What is accessibility?

Accessibility is the quality that something has of being used or known without the possible limitations of a user being a barrier.

These limitations may have their origins in physical, technological or structural causes.

Thus, a tool is accessible when users do not need to have, permanently or occasionally, a determined level of intelligence, hearing, vision, mobility or capacity for remembering.

Accessibility on the web

CaixaBank, S.A. strives to make its portals and CaixaBankNow service accessible, regardless of the kind of hardware, software, web infrastructure, language, culture, geographical location or capacity of its users.

The aim is to have verified accessibility for all the contents of the portal and its on-line banking service. To do this, CaixaBank followed the recommendations of the Web Accessibility Initiative (WAI).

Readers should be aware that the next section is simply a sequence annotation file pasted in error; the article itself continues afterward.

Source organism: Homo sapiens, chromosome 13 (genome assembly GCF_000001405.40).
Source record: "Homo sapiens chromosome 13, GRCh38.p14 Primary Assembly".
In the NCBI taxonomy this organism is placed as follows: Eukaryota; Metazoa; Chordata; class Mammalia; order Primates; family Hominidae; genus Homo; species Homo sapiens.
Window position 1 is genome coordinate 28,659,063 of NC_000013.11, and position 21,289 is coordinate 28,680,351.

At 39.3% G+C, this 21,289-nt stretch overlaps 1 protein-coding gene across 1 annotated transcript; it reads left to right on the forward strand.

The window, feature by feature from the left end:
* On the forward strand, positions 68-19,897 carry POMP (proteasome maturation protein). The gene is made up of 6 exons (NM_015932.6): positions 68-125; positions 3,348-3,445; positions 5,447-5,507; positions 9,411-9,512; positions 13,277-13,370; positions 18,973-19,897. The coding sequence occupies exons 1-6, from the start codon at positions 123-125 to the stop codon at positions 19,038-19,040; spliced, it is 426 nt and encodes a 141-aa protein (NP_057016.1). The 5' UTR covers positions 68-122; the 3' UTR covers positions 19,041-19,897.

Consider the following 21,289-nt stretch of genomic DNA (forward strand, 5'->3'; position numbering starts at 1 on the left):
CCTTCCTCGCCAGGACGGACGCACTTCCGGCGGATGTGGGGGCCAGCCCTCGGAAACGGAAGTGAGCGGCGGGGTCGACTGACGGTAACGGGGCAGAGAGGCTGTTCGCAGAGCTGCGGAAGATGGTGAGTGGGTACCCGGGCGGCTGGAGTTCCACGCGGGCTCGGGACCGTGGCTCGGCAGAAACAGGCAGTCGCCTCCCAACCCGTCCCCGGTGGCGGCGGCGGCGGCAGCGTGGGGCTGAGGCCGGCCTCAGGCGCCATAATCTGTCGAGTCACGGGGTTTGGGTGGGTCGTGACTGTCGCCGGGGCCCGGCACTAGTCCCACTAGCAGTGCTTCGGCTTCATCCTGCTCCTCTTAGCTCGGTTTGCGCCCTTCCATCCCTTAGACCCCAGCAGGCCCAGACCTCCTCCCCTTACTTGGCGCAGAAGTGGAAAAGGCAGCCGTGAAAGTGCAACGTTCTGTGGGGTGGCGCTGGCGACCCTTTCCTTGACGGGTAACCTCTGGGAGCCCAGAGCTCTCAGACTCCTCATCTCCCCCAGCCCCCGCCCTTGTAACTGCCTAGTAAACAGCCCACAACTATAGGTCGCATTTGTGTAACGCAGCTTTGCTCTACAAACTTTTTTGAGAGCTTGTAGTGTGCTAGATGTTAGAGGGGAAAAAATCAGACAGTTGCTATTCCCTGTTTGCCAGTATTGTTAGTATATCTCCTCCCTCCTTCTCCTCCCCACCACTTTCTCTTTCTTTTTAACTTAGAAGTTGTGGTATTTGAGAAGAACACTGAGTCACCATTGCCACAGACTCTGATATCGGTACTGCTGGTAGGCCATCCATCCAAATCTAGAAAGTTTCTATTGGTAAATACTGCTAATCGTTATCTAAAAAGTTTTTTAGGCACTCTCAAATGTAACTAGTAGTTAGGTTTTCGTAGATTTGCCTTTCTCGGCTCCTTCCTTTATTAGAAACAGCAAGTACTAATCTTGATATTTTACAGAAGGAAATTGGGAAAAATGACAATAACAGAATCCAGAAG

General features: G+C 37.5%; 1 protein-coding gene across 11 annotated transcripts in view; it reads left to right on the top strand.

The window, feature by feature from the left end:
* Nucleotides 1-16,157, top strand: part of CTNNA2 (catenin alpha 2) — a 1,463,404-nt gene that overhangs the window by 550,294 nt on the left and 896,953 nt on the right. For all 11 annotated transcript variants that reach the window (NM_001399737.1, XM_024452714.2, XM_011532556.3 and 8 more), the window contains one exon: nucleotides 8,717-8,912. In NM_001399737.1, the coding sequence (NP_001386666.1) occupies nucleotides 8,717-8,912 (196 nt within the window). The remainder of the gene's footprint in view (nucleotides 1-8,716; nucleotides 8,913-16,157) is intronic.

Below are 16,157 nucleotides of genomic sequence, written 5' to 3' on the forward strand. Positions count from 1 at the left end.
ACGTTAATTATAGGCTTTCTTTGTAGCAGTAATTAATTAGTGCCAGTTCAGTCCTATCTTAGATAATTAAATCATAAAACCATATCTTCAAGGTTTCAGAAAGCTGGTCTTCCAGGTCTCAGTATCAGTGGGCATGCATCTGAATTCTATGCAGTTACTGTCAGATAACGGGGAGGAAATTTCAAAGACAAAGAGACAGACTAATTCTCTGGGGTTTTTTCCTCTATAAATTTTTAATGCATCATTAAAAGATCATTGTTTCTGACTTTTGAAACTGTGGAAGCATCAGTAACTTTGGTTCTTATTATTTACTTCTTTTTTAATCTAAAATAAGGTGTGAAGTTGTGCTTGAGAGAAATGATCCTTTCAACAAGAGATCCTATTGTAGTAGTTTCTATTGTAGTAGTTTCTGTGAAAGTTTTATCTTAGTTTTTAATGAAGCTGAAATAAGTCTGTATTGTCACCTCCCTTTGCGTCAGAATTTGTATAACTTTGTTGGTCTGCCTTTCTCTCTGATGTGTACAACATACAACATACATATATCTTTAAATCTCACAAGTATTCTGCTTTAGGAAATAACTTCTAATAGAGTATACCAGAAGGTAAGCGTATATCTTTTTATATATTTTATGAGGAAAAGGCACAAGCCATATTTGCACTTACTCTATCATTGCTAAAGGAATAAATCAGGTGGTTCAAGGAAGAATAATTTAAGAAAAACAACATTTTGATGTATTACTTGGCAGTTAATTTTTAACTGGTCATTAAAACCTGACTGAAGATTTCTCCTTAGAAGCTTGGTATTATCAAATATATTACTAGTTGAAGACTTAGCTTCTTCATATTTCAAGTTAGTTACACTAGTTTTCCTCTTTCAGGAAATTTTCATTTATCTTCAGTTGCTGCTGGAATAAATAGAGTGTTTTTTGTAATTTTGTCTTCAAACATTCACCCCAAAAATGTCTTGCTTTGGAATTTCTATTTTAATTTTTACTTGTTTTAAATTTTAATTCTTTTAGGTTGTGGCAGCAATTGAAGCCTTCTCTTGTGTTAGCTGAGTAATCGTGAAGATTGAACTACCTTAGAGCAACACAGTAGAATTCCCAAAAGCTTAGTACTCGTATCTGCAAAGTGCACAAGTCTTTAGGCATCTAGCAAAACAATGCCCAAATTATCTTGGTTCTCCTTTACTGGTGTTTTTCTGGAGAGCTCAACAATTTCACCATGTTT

The W3C as a guide to web accessibility

The World Wide Web Consortium (W3C) is an international consortium that sets standards for the World Wide Web. It was born in the 1990s to encourage the evolution and inter-operability of the web, emphasising its universality.

In 1997, the W3C created the Web Accessibility Initiative (WAI) to provide the guidelines and resources that help make the web accessible.

The W3C developed what are known as the Web Contents Accessibility Guidelines (WCAG), whose main function is to guide the design of web pages towards an accessible model. 


The web contents directives (WCAG 1.0) for level AA web accessibility in its corporate portals have already been introduced. Nevertheless, the aim is to have this accessibility certification in every possible area.

To meet these requisites set by the WAI, its web standards were used in the construction of its pages, using HTML for contents and CSS for its look.

For example, the following were introduced:

  • Notice of new windows
  • Notice of changes in format
  • Letters can be enlarged
  • Alternative texts in the images
  • Adaptation of spoken navigators
  • Use of style sheets to control modelling and presentation
  • Use of headings to explain pages’ logical structure
  • Metadata to add linguistic information